Hyundai Heavy Industries Co. last week opened a lab dedicated to building surgical robots within the Asian Institute for Life Sciences, the Korea Herald reported. The company already ranks fifth globally in medical robotics, with a 9 percent market share, according to the newspaper. Two other Asian manufacturing giants Hitachi and Toshiba are among its competitors. However, aside from Intuitive Surgical, the industry is still very much categorized by smaller players that have arisen from universities.
For example, last November, we reported on Dutch researchers from Eindhoven University of Technology who were working on a robot capable of performing complicated eye surgery. Their competitors include a team from the Institute of Robotics and Intelligent Systems (IRIS) in the Swiss Federal Institute of Technology, Zurich, which revealed it was developing a robotic system capable of delivering tiny payloads to parts of the eye.
In the United States, researchers at the Computer Integrated Interventional Systems Laboratory at John Hopkins University in Baltimore are working on Eye Robot 2 (ER2) and a robotic assistant designed for retinal microsurgery.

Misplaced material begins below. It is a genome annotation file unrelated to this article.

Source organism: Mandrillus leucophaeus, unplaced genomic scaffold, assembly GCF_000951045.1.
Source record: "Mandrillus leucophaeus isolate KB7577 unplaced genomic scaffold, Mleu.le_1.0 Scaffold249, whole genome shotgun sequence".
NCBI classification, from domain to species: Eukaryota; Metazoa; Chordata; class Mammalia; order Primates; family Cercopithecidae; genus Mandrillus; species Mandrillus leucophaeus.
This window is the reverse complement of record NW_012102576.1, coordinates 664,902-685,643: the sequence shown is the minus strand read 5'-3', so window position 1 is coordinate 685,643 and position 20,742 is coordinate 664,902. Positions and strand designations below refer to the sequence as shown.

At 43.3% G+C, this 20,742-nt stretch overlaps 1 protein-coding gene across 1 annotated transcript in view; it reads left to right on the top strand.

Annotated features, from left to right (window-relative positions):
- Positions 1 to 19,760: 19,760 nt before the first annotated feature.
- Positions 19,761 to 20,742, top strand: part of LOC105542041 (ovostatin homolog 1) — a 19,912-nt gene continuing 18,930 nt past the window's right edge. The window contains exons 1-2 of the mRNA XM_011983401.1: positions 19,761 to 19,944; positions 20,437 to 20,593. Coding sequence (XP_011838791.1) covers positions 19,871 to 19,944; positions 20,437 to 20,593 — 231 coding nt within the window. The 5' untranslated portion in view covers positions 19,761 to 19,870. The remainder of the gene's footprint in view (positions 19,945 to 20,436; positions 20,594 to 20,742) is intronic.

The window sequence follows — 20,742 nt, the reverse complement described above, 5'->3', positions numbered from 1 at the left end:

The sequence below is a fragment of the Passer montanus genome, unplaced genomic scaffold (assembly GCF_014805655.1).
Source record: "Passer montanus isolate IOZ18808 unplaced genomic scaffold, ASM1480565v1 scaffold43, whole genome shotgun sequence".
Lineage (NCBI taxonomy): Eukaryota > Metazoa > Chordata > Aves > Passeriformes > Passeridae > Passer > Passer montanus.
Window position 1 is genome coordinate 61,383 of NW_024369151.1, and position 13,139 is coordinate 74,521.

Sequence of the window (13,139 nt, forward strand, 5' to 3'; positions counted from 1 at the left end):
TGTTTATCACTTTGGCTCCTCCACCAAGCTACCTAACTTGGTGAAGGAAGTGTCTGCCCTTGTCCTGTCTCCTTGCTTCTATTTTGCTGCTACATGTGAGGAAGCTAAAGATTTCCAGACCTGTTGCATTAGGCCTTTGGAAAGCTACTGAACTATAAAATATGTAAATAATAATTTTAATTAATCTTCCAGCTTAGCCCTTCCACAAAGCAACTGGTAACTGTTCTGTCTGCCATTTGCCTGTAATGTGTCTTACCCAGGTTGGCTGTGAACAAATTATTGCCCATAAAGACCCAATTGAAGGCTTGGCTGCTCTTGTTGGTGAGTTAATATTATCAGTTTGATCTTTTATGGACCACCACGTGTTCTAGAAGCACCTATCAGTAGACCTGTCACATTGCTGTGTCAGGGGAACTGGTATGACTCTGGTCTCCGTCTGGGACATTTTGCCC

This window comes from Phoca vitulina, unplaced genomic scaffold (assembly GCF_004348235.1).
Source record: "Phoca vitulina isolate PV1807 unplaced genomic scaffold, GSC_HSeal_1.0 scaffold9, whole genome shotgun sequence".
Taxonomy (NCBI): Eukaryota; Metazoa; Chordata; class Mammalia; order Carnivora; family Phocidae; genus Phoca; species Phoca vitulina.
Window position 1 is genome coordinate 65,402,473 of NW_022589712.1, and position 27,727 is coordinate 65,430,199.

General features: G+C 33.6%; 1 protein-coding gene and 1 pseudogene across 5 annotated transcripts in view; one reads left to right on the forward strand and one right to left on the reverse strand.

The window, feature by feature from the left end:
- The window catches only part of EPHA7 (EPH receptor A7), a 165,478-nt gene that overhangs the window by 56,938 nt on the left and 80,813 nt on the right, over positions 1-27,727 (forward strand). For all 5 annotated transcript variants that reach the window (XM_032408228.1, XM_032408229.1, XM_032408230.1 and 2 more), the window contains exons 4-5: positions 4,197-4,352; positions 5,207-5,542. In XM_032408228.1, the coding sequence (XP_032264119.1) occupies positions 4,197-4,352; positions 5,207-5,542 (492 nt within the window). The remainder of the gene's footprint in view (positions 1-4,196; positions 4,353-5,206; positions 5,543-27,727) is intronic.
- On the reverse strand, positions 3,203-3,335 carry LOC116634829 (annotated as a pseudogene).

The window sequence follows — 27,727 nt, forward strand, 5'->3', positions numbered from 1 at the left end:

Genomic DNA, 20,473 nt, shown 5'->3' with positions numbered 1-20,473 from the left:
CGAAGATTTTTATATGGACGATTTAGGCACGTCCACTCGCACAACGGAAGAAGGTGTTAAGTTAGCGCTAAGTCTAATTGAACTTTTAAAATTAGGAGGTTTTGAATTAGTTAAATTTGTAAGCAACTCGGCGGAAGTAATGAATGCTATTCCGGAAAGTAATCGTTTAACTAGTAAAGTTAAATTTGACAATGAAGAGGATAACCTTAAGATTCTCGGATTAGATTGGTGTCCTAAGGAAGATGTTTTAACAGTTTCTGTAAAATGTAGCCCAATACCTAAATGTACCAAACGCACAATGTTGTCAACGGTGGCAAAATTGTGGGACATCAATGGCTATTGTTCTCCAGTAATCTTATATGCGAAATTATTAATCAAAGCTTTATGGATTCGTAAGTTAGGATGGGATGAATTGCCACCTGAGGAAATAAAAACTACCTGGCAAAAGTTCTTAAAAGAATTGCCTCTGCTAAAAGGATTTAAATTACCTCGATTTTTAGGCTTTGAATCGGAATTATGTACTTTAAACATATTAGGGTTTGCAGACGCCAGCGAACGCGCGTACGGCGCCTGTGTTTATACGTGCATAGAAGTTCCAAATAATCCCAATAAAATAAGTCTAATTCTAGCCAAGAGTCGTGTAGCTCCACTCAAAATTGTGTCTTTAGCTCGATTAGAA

Notwithstanding, the dominant player in robotic surgery remains Intuitive Surgical. Thanks to its large installed base of da Vinci Surgical Systems, it will likely remain the standard for the foreseeable future. Doctors trained on one device would be highly reluctant to switch to a competitor. Meanwhile, the company has successfully added to the number of approved procedures its system is able to perform.
If there is a platform capable of meaningfully competing with da Vinci, it could be the open source robotic surgery platform developed at UC Santa Cruz and the University of Washington. As we mentioned in January, systems were being sent out to Harvard University, Johns Hopkins University, University of Nebraska, UC Berkeley, and UCLA, so researchers can collaboratively study how they might best be used.